At a later hearing on Severance's double jeopardy motion, the trial court observed that the legislature

could have said that if a second murder is committed within three years, that second murder becomes a capital murder. In other words, they could have put in a temporal limitation which meant that only the second murder could be capital murder.
But by not putting in a temporal limitation, they elevated both murders. They elevated both the first and the second murder into capital murders. So it . . . represents a legislative judgment that we would view that second murder as such a[n] additional grave act in light of the first murder, and an individual who committed that second murder . . . [is] deemed to know that the legislature was going to treat that first murder as a capital murder as a result.
I mean, there's no reason for this Court to conclude that that doesn't represent a legislative judgment.

J.A. at 64-65. Severance's counsel responded, "I couldn't agree more. That is exactly right . . . ."[4] Id. at 65.

         The trial court rejected Severance's double jeopardy argument, convicted him of two counts of capital murder, and imposed two life sentences. In the Court of Appeals, Severance challenged the sentencing imposed for his two capital murder convictions solely on the ground that the constitutional "prohibition against double jeopardy precluded the trial court from sentencing [him] for both capital murder counts." Petition for Appeal at 60, Severance, 67 Va.App. 629, 799 S.E.2d 329 (Record No. 0308-16-4) [hereinafter CAV Pet.] (emphasis added); see also Appellant's Br. at 40, Severance, 67 Va.App. 629, 799 S.E.2d 329 (Record No. 0308-16-4) [hereinafter CAV Appellant's Br.].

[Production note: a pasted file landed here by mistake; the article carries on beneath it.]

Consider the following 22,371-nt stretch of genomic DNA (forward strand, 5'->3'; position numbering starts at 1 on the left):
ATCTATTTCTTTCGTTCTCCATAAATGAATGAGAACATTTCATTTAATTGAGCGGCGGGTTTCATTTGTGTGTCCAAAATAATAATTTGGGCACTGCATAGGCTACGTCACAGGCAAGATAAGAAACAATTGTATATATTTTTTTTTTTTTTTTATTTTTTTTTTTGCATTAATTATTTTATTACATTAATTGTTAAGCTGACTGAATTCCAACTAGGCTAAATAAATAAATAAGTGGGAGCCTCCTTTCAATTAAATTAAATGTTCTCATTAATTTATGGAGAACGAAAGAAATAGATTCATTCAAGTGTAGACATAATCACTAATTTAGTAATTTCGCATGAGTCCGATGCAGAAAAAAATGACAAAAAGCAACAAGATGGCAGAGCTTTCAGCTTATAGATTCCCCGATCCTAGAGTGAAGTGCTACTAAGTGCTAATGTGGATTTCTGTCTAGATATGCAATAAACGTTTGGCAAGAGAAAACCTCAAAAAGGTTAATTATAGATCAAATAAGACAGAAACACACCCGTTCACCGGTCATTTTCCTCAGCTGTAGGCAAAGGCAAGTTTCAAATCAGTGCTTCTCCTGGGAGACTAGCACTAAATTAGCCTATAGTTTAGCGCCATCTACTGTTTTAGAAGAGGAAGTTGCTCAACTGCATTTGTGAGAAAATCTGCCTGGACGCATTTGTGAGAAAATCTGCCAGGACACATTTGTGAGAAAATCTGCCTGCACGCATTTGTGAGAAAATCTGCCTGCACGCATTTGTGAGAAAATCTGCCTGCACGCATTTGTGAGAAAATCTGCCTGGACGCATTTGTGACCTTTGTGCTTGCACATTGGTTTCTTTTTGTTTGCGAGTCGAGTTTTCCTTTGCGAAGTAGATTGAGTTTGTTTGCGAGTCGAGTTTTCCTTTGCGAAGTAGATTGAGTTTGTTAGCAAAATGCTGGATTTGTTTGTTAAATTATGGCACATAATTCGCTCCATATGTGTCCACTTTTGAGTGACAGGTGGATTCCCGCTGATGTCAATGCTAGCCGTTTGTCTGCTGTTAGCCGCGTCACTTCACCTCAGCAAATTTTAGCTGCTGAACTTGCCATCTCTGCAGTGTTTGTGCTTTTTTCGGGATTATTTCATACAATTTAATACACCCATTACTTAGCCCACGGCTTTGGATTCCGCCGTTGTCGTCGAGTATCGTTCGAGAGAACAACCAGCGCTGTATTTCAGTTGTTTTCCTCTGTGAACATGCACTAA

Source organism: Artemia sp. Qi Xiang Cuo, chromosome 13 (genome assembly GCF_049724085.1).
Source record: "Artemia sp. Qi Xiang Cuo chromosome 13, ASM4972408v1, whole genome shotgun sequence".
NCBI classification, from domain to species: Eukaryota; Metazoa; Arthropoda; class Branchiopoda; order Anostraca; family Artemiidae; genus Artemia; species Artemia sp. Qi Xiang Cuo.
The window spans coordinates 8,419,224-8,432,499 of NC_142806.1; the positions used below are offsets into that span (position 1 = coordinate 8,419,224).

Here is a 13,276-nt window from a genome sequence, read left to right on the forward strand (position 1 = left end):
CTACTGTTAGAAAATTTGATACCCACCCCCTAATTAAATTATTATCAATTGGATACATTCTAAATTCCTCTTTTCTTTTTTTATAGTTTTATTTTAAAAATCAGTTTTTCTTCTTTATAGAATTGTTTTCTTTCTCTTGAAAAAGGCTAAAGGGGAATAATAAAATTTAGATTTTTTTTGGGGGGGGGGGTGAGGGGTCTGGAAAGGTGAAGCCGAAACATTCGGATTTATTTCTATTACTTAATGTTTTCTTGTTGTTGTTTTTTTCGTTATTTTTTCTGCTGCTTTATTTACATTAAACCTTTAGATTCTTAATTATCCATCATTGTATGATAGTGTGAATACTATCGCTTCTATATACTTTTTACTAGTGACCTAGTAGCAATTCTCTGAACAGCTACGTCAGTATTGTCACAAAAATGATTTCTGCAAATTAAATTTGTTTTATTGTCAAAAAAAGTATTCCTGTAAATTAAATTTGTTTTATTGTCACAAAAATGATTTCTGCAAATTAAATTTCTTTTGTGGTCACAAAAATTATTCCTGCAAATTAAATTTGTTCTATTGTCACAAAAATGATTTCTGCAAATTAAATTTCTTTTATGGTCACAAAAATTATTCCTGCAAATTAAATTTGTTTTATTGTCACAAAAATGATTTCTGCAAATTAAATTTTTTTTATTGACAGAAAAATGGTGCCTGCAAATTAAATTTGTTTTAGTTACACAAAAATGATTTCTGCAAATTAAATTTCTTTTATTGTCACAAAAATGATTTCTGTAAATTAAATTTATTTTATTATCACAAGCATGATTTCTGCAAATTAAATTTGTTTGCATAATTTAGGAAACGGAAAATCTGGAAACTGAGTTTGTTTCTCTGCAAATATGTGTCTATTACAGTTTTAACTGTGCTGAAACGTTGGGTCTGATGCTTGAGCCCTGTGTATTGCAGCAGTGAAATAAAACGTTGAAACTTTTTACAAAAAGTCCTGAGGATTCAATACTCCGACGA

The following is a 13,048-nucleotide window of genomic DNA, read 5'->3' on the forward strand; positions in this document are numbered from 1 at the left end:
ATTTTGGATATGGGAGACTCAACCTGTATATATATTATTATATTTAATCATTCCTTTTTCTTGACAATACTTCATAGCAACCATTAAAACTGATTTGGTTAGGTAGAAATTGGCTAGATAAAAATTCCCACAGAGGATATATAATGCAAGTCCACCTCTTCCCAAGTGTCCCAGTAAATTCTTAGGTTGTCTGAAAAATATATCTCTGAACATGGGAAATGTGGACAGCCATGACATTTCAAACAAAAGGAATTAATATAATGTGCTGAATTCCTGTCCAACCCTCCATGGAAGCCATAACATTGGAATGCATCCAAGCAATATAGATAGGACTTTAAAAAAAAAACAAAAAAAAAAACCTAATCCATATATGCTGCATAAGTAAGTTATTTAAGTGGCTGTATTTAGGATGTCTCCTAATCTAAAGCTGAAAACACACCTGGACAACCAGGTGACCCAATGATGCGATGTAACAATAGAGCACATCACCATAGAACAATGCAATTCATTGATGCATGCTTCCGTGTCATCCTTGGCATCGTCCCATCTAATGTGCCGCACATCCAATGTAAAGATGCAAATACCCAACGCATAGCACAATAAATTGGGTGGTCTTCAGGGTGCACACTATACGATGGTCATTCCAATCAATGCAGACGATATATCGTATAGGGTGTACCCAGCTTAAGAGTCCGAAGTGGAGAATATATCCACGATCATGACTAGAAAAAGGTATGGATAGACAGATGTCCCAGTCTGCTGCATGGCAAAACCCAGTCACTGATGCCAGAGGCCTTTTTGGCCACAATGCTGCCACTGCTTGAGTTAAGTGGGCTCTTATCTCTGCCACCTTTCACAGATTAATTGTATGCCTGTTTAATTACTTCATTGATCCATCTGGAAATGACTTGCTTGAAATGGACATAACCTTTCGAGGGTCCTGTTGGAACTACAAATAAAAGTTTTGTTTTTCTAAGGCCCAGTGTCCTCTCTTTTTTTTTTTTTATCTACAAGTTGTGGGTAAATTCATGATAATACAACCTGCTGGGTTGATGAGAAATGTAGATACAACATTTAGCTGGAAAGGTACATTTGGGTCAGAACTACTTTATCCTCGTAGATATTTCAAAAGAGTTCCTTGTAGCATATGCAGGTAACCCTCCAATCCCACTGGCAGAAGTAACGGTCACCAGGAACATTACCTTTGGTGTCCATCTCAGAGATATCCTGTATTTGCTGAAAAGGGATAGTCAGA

In both his petition for appeal and opening brief before the Court of Appeals, Severance conceded that "the Commonwealth in this case was free to seek indictments for two counts [of] capital murder under [Code §] 18.2-31(8) for the murders of Ruthann[e] Lodato and Ronald Kirby in order 'to supply the numerical ingredient' to charge capital murder of more than one person within a three-year period." CAV Pet. at 63 (citation omitted); see also CAV Appellant's Br. at 42. In his reply brief in the Court of Appeals, Severance again conceded that the Commonwealth could "indict a defendant for multiple capital murders when those murders occur within the same three-year period." Reply Br. at 8, Severance, 67 Va.App. 629, 799 S.E.2d 329 (Record No. 0308-16-4) [hereinafter CAV Reply Br.]. The Commonwealth, he added, may also "obtain[] convictions for each indictment."[5] Id.

         Despite the statute's authorization of separate indictments and convictions for each murder, Severance argued that the "imposition of capital sentences for both murders" violated the multiple-punishments doctrine inherent in the Double Jeopardy Clause. CAV Pet. at 63; see also CAV Appellant's Br. at 42-43. The Court of Appeals disagreed and held that no double jeopardy violation occurred because Severance was not sentenced twice for the same crime. Instead, Severance received one sentence for one murder and another sentence for another murder - "separate murders that were committed months apart at separate locations." Severance, 67 Va.App. at 651, 799 S.E.2d at 339.